When I reviewed the Ultimate RPG Tarot the other day, I mentioned that the cashing in on the tabletop craze continues from all sides. In that review, I discussed an example of a tie-in that stood out as being actually quite good and useful. In this review, I want to talk about a collectible for TTRPG fans that is distinctly not very good: Dungeons & Dragons Trivial Pursuit: Ultimate Edition. When I brought this game up to people, even before playing it, I got a lot of quizzical looks and confused questions. What questions would it ask? How much of D&D’s nearly 50 year history would be included? Why does that exist? Well I can answer the last question off the bat: this is a game meant to be bought and displayed as a collectible. Like all those version of Monopoly that just swap a few words around and add in some art, you’re not really supposed to play this game. If you do…you’re going to have a bad time.
What’s In The Box?
- Game Board
- 6 Movers
- 300 Cards
- 1 Die
- 36 Wedge Pieces
I want to make one thing clear here: this is a beautiful game. It nails to a perfect tee the look and feel of D&D and is chock full of little visual references to the game itself. The colors all pop nicely, the symbols are bold, and the board is centered around a properly mystical well of magic not out of place at the bottom of some wizard’s tower. And that goes double for the movers, which are frankly wasted on a game like Trivial Pursuit.
Each one of them is an expertly sculpted mini representing an iconic D&D monster. Before we even played for the first time my group had to pass them around. They’re that good. Unfortunately we could marvel at the for only so long before we actually had to play the game and, well..
How’s It Play?
Dungeons & Dragons Trivial Pursuit: Ultimate Edition plays like any other version of the game: roll die, move to square, answer question from that square’s corresponding category. Get the answers right on the correct squares and earn that color’s pie piece. When you have one for each color you win. It’s fairly simple and it’s not like they could do much with that format anyway. It’s the questions that make this an experience about as fun as a root canal.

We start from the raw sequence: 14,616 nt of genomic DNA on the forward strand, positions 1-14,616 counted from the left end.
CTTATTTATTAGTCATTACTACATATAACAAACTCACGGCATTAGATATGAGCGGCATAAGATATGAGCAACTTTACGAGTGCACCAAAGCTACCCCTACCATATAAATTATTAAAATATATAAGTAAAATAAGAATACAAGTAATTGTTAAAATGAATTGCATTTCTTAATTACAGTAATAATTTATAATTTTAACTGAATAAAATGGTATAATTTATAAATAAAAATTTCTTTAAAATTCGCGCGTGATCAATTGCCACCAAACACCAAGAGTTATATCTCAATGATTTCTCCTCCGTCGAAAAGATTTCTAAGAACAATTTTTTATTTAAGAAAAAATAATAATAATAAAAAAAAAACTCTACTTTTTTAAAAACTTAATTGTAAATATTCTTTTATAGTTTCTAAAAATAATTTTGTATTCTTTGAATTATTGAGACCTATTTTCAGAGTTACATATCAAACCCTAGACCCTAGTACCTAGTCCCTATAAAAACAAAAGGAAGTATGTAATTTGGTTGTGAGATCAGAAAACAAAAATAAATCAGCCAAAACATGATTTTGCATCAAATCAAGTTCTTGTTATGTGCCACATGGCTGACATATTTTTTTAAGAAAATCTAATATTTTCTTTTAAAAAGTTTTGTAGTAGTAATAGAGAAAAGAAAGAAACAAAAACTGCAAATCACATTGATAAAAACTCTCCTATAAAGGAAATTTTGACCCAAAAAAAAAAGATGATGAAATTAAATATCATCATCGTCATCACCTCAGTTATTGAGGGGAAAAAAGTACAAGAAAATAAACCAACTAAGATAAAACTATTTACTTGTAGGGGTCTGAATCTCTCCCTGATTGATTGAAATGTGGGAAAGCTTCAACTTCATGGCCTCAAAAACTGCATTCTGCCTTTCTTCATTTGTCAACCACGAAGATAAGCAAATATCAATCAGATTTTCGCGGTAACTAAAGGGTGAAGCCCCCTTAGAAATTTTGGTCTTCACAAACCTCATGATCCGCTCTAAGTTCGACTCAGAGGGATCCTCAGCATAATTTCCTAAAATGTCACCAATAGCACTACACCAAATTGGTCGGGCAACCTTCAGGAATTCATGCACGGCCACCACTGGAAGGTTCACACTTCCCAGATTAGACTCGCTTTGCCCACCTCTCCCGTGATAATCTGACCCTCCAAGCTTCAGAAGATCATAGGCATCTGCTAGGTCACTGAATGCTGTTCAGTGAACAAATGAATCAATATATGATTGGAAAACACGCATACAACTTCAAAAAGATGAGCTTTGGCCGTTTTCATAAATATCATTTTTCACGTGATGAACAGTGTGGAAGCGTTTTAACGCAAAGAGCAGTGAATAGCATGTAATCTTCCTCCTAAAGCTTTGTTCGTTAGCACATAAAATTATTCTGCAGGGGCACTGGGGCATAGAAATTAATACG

The six categories of questions are: Magic & Miscellany, History, Monsters, Dungeons & Adventures, Characters, and Cosmology. Of those, the Magic, Monsters, and Cosmology are the most “fair” to players as they pull mostly from established lore that a semi-hardcore D&D fan will know about. But like the rest of the questions they’re not limited to Fifth Edition or the Forgotten Realms, so you better be damn sure you know about ALL the settings that has ever been published. Can you name 3 of the five major sun gods?
The other three categories are even worse about this, since they require knowledge of extremely obscure D&D history. Do you remember a specific talk show Gary Gygax was on in 1976? Do you remember the title of a random adventure from the 1980’s based only on a vague plotline? How about the name of that adventure’s main NPC who only appeared in a few. These are the questions you’re dealing with here and there’s 300 cards worth of them. So you know…good luck.
I can really only recommend this game to people who are collecting D&D-related miscellany, and even then only if you’re being completionist. I’m not saying it’s unplayable, but even for Trivial Pursuit this requires a TON of deep knowledge that I think even hardcore D&D fans won’t come even close to knowing. While it’s polished and looks great on the table, as expected from The op, it’s just not worth the experience of play except for a laugh at just how obscure it all is.
Images via The op